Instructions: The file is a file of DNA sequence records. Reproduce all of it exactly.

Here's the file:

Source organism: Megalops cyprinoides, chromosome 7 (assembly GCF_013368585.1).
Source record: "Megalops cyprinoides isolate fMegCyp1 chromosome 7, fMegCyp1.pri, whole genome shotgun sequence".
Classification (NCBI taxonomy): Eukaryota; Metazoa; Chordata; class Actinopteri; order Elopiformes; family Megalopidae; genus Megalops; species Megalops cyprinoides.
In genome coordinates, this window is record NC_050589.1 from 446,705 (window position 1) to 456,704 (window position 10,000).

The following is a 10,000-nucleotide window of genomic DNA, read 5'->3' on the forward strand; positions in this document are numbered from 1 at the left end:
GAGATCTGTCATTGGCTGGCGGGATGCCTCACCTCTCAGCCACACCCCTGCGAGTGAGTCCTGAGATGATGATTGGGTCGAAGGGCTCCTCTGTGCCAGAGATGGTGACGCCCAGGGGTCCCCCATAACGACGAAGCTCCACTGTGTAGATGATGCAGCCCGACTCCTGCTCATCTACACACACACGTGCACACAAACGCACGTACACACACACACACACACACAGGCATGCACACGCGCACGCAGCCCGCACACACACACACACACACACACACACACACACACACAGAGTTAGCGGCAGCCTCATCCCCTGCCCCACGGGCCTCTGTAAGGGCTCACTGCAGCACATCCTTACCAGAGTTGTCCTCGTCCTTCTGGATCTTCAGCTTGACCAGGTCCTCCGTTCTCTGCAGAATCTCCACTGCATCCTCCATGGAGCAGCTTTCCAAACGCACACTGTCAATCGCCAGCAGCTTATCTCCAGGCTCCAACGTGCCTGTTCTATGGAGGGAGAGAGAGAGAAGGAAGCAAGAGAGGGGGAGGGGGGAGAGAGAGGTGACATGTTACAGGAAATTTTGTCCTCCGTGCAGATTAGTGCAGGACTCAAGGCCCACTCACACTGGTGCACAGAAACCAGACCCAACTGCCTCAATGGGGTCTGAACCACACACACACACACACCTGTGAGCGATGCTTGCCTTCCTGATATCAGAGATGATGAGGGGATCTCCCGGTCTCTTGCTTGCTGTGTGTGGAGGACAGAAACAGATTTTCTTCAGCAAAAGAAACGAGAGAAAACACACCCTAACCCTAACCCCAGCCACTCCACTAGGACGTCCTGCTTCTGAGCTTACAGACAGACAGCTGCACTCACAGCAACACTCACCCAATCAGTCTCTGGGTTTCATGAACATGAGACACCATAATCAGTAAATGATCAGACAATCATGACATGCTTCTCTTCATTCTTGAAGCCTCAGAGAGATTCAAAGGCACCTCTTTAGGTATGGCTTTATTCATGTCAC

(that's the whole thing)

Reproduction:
Source organism: Megalops cyprinoides, chromosome 7 (assembly GCF_013368585.1).
Source record: "Megalops cyprinoides isolate fMegCyp1 chromosome 7, fMegCyp1.pri, whole genome shotgun sequence".
Classification (NCBI taxonomy): Eukaryota; Metazoa; Chordata; class Actinopteri; order Elopiformes; family Megalopidae; genus Megalops; species Megalops cyprinoides.
In genome coordinates, this window is record NC_050589.1 from 446,705 (window position 1) to 456,704 (window position 10,000).

The following is a 10,000-nucleotide window of genomic DNA, read 5'->3' on the forward strand; positions in this document are numbered from 1 at the left end:
GAGATCTGTCATTGGCTGGCGGGATGCCTCACCTCTCAGCCACACCCCTGCGAGTGAGTCCTGAGATGATGATTGGGTCGAAGGGCTCCTCTGTGCCAGAGATGGTGACGCCCAGGGGTCCCCCATAACGACGAAGCTCCACTGTGTAGATGATGCAGCCCGACTCCTGCTCATCTACACACACACGTGCACACAAACGCACGTACACACACACACACACACACAGGCATGCACACGCGCACGCAGCCCGCACACACACACACACACACACACACACACACACACACAGAGTTAGCGGCAGCCTCATCCCCTGCCCCACGGGCCTCTGTAAGGGCTCACTGCAGCACATCCTTACCAGAGTTGTCCTCGTCCTTCTGGATCTTCAGCTTGACCAGGTCCTCCGTTCTCTGCAGAATCTCCACTGCATCCTCCATGGAGCAGCTTTCCAAACGCACACTGTCAATCGCCAGCAGCTTATCTCCAGGCTCCAACGTGCCTGTTCTATGGAGGGAGAGAGAGAGAAGGAAGCAAGAGAGGGGGAGGGGGGAGAGAGAGGTGACATGTTACAGGAAATTTTGTCCTCCGTGCAGATTAGTGCAGGACTCAAGGCCCACTCACACTGGTGCACAGAAACCAGACCCAACTGCCTCAATGGGGTCTGAACCACACACACACACACACCTGTGAGCGATGCTTGCCTTCCTGATATCAGAGATGATGAGGGGATCTCCCGGTCTCTTGCTTGCTGTGTGTGGAGGACAGAAACAGATTTTCTTCAGCAAAAGAAACGAGAGAAAACACACCCTAACCCTAACCCCAGCCACTCCACTAGGACGTCCTGCTTCTGAGCTTACAGACAGACAGCTGCACTCACAGCAACACTCACCCAATCAGTCTCTGGGTTTCATGAACATGAGACACCATAATCAGTAAATGATCAGACAATCATGACATGCTTCTCTTCATTCTTGAAGCCTCAGAGAGATTCAAAGGCACCTCTTTAGGTATGGCTTTATTCATGTCAC